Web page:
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Recently a garden photographer from Scotland was visiting. The first night we had dinner and conversation on the back porch. The next night, we had dinner on the porch, but then we took our conversation to the fire. The evening was magical. There is no other way to describe it. A fire adds so much mystery to a room, a space, an area.

My pit is crude, nothing fancy like Americans like to do, making something for the outside to look like something we have on the inside. Instead, it’s just made from a makeshift large copper tray sitting on top of some found rock. It is nothing short of perfection to me.

Now I’m one of those people who sits outside, with my legs crossed looking down at the ground or the fire or the chickens or whatever else I fancy. It’s not an event. It’s just a place to pass time, no different than sitting in a favorite arm chair or couch to read or watch a movie. Instead, I sit outside because I prefer to read and watch my life instead of someone else’s. And my beloved Border Collie, Pepper, is always with me.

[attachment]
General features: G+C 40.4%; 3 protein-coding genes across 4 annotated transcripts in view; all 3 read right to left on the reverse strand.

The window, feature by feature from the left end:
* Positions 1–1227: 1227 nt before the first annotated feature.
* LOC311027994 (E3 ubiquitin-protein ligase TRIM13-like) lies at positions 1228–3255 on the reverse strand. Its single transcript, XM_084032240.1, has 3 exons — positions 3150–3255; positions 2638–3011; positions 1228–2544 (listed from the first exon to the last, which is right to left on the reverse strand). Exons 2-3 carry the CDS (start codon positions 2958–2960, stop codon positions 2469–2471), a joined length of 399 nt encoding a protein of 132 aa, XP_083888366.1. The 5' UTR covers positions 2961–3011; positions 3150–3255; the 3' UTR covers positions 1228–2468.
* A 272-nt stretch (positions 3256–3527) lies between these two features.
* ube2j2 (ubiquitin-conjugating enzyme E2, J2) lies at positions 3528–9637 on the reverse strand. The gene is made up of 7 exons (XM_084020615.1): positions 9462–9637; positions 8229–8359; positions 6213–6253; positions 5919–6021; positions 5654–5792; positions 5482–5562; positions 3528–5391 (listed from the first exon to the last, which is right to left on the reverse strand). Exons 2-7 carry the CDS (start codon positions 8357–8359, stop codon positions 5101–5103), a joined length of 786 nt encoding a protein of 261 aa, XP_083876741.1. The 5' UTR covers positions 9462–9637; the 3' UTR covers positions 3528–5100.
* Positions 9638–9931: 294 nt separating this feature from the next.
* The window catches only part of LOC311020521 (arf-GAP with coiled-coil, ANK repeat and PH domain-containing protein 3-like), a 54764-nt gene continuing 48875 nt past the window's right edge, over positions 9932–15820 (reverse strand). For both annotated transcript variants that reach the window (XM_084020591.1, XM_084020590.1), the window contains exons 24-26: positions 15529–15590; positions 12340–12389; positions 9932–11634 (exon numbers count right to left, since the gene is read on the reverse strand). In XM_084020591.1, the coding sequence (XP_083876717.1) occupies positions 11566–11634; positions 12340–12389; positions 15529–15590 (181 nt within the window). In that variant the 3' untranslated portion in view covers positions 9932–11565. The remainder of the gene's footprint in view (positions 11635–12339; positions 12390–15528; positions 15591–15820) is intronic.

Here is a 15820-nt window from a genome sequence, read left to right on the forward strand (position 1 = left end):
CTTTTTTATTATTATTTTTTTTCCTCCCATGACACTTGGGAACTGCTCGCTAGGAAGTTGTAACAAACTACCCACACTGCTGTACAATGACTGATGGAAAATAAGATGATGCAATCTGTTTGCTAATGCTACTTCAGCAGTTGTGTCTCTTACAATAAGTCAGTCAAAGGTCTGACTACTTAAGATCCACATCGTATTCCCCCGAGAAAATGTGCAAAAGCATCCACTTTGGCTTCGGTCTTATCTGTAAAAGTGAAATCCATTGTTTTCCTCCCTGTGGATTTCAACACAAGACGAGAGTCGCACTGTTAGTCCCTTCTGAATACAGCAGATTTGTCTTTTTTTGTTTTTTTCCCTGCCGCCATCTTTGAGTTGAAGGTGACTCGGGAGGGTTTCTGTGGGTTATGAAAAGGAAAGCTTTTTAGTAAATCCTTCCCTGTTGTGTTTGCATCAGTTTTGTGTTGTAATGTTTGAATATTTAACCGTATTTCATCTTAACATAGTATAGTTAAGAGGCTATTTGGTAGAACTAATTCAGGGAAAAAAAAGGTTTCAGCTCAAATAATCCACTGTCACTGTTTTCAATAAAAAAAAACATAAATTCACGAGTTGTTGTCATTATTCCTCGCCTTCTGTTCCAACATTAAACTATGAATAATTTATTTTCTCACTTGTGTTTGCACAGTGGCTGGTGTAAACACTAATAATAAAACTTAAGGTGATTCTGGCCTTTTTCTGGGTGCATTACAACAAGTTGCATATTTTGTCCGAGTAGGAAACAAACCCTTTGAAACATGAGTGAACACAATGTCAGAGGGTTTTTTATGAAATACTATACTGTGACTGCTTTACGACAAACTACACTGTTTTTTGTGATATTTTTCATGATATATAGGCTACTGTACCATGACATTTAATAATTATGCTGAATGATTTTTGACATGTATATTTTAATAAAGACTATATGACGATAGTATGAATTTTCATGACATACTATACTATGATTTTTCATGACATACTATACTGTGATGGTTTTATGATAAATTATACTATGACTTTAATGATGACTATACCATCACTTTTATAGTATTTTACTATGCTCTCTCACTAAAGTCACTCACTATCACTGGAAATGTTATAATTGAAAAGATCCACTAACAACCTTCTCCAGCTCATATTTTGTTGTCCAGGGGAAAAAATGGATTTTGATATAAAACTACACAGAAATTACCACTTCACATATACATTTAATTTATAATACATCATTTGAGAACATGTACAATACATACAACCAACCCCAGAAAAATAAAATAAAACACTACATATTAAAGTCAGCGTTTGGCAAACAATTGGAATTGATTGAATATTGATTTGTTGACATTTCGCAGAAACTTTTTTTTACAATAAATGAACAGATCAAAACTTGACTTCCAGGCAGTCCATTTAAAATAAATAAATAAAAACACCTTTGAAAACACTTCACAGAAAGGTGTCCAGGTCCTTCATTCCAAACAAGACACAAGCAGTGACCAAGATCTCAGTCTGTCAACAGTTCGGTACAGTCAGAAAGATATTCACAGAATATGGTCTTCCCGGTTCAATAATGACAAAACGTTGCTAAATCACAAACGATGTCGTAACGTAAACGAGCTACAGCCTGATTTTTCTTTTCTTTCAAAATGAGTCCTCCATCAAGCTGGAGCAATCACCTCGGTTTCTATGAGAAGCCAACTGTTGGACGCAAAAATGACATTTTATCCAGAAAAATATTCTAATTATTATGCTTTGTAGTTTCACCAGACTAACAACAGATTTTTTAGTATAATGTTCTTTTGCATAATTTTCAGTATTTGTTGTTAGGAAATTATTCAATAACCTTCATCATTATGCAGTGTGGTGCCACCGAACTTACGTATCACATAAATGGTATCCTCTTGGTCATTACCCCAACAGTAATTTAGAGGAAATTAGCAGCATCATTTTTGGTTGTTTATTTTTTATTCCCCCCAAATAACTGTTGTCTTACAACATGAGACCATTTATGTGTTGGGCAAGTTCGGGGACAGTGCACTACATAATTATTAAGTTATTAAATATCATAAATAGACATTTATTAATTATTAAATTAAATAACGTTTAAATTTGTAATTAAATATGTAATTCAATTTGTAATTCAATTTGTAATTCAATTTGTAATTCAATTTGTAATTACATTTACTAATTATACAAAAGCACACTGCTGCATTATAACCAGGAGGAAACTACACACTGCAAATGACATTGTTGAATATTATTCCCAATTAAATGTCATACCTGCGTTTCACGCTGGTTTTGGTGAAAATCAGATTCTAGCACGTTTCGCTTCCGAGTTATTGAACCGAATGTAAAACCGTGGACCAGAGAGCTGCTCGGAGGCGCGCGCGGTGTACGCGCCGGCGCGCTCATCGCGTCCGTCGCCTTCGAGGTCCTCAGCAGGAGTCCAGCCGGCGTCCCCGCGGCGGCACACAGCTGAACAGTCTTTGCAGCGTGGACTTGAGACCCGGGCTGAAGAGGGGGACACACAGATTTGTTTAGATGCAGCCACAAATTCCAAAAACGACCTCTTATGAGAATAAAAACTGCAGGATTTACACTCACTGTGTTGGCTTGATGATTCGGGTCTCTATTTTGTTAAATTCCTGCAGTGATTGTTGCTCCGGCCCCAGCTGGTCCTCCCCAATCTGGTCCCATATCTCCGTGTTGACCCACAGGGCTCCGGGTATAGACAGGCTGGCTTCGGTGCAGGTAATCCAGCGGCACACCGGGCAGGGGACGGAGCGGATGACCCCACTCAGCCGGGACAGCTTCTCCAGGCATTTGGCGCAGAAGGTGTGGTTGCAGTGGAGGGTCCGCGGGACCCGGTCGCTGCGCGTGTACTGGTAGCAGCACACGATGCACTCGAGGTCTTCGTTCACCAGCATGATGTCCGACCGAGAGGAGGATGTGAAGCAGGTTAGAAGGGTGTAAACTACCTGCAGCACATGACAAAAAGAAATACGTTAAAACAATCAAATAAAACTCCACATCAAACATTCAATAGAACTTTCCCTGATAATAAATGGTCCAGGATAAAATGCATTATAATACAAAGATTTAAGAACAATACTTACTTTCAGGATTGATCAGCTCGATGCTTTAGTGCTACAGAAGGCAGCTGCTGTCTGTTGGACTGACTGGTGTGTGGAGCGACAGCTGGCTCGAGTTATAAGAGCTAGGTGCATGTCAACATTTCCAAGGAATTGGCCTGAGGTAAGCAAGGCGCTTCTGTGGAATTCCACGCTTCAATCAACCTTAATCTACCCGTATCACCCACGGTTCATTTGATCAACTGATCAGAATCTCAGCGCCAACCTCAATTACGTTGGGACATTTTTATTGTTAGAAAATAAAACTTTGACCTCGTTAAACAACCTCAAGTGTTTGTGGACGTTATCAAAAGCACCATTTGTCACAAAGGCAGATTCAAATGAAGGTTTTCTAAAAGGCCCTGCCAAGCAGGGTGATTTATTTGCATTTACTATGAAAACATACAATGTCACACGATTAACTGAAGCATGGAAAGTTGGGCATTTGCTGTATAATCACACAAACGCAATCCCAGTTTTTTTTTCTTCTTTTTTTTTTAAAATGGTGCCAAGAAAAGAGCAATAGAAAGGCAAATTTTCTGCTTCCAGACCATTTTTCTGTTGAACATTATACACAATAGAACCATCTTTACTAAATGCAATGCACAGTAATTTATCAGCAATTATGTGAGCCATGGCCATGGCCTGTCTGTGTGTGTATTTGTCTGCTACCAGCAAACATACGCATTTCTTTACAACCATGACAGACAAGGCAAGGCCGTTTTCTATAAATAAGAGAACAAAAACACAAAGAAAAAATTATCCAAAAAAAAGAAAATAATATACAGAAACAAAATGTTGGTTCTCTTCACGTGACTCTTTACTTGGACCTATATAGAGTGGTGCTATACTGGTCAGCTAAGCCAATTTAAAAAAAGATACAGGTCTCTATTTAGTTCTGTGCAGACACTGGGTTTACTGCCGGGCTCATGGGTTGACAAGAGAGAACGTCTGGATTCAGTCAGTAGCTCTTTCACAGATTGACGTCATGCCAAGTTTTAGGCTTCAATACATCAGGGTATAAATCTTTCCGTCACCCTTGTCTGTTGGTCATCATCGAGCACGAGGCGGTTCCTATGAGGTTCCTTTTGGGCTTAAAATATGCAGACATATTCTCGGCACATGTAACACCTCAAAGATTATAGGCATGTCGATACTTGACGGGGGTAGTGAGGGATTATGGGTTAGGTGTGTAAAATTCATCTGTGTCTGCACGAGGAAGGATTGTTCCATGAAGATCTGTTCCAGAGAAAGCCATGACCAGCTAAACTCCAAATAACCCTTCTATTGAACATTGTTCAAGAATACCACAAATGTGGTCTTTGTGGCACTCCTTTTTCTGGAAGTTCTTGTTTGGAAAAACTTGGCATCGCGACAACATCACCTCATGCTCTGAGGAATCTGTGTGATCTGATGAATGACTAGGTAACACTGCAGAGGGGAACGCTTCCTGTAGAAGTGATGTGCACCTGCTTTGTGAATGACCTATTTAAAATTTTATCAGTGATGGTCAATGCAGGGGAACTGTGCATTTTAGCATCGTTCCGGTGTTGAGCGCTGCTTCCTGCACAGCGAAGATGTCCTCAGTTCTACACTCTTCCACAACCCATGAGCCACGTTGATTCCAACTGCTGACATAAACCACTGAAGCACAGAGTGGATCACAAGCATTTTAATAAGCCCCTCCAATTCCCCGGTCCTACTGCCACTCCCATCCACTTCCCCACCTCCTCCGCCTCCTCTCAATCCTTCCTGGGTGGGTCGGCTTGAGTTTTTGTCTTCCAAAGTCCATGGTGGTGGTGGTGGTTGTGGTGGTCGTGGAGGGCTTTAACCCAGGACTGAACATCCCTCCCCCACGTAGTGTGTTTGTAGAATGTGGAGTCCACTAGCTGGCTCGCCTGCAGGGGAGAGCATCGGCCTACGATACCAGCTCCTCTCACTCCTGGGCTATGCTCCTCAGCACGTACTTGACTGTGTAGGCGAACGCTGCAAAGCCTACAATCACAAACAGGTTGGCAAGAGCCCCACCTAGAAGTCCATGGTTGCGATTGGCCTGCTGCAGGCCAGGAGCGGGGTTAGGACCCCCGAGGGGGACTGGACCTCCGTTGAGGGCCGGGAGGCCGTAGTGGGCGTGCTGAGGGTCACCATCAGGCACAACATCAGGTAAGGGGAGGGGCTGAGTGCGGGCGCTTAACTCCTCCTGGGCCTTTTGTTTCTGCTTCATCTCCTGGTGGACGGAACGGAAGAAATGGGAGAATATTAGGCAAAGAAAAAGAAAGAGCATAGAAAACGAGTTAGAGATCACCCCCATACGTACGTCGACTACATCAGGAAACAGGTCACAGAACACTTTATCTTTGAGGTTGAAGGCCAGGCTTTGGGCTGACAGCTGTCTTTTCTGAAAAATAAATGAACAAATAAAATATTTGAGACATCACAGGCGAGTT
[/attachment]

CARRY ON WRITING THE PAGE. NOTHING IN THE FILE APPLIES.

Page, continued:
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From Septembers through May, on Sundays, my day in the garden, you’ll find me with a fire going. Join me sometime. I’ll make the time to sit with you in this special place so you can see first hand the magic of finding solace in the most unexpected places.

~Helen

BONUS!! Helen has just generously offered to give a copy of her newest book, Plants with Benefits to one of my readers! Her book has been mentioned or featured almost everywhere, from the New York Times, to Birds and Blooms, The Weather Channel, and yes, was even tweeted by Dr. Ruth! Just leave a comment below and I will put your name in a hat and on Friday the 23rd I will pull the name of the winner and be sure you get a copy! 🙂

27 Responses to “Fire Pits: Part One”

  1. Thanks for posting! I enjoyed reading it as much the 2nd time as I had on Helen’s original post!